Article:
The Supreme Court of Canada issued its long-awaited decision in an appeal challenging the “promise of the patent” doctrine (the “promise doctrine”). In recent years, the Federal Court had relied on the promise doctrine to invalidate a number of pharmaceutical patents. On June 30, 2017, the Supreme Court finally rejected the promise doctrine in AstraZeneca Canada Inc. v. Apotex Inc. (2017 SCC 36).

At issue was Canadian Patent No. 2,139,653 pertaining to esomeprazole, a compound used in reducing gastric acid. The ‘653 patent claimed, for example, omeprazole (claim 8), and use of omeprazole for gastric inhibition (claim 26). As of the filing date, the patentee had performed internal studies, but the drug had not yet been clinically proven in humans. The drug was very successful commercially. In an action for impeachment, the Federal Court held that the ‘653 patent was novel, non-obvious, and useful for certain purposes (a proton pump inhibitor to reduce production of gastric acid).

Nevertheless, the Federal Court held that the ’653 patent was invalid for lack of utility, on the basis that it failed to deliver on a promise. The invalidity turned on a statement on page 1 of the patent regarding improved therapy in patients. The Federal Court interpreted the statement as a promise of utility, which had not been met at filing, and invalidated the entire patent as a result. The patentee appealed to the Federal Court of Appeal, arguing that its patent was improperly invalidated on the basis of the promise doctrine. When the Federal Court of Appeal dismissed the appeal, the patentee appealed further to the Supreme Court of Canada.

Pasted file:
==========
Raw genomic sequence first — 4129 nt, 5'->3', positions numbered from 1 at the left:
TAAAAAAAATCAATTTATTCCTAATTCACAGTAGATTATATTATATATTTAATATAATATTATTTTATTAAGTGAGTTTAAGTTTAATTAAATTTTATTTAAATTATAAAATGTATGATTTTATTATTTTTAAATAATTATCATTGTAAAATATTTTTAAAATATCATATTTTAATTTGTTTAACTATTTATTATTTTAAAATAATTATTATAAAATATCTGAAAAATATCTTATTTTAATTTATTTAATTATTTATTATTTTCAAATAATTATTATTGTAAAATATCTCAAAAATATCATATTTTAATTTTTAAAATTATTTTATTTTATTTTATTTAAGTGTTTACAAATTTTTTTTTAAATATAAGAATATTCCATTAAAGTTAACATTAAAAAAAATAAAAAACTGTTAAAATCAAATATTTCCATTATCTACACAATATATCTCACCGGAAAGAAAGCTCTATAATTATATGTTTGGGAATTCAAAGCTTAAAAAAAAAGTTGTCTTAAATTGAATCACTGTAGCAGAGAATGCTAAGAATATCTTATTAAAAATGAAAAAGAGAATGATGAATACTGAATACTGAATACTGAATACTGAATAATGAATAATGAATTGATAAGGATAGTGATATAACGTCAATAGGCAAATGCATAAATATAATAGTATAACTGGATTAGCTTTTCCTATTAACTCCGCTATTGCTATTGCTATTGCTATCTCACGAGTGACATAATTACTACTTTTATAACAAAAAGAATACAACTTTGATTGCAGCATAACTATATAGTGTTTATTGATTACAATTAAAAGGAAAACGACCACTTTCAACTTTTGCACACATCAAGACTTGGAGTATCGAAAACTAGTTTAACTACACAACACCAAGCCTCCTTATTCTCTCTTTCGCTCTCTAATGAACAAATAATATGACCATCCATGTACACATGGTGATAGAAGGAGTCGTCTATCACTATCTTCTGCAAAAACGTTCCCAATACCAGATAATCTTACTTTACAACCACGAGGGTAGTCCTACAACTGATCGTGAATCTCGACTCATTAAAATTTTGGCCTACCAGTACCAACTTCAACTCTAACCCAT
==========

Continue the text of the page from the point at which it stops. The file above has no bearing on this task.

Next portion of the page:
The promise doctrine

Normally, no particular level of utility is required; a “mere scintilla” of utility will suffice. However, the promise doctrine held that, where the specification sets out an explicit “promise”, utility will be measured against that promise.[1]

The Supreme Court unanimously rejected the promise doctrine, as the correct approach to determining utility. The promise doctrine was unsound, incongruent with both the words and the scheme of the Patent Act, and excessively onerous in two ways. First, the promise doctrine determined the standard of utility that is required of a patent by reference to the promises expressed in the patent. Second, where there are multiple expressed promises of utility, the promise doctrine required that all be fulfilled for a patent to be valid.[2]

The correct approach to utility

The Supreme Court clarified the correct approach to utility. To determine whether a patent discloses an invention with sufficient utility, courts should undertake the following analysis. First, courts must identify the subject-matter of the invention as claimed in the patent. Second, courts must ask whether that subject-matter is useful — is it capable of a practical purpose (i.e. an actual result)?[3]

The Patent Act does not prescribe the degree of usefulness required; a scintilla of utility will do. A single use related to the nature of the subject-matter is sufficient, and the utility must be established by either demonstration or sound prediction as of the filing date. The purpose of utility is to prevent the patenting of fanciful, speculative or inoperable inventions. Even though utility of the subject-matter defined by a claim is a requirement for validity, a patentee is not required to disclose the utility of the invention to fulfill the utility requirement.[4]

Applying the correct approach to utility, the Supreme Court noted that the subject-matter at issue that had to be useful was the optically pure salts of the enantiomer of omeprazole. As the trial judge had accepted that it was soundly predicted by the relevant date that the optically pure salts of the enantiomer of omeprazole would be useful as a proton pump inhibitor to reduce production of gastric acid, there was utility, the ‘653 patent was valid, and the appeal was allowed.[5]


Patentees will welcome the decision of the Supreme Court. It rejects a doctrine of the Federal Court that was unworkable and severe. While cautioning that overpromising in patent applications is to be avoided, the Supreme Court recognized that invalidating a patent on the basis of an unintentional overstatement would discourage full disclosure. Finally, the decision clarifies that the correct approach to utility is grounded in the subject matter defined by a claim.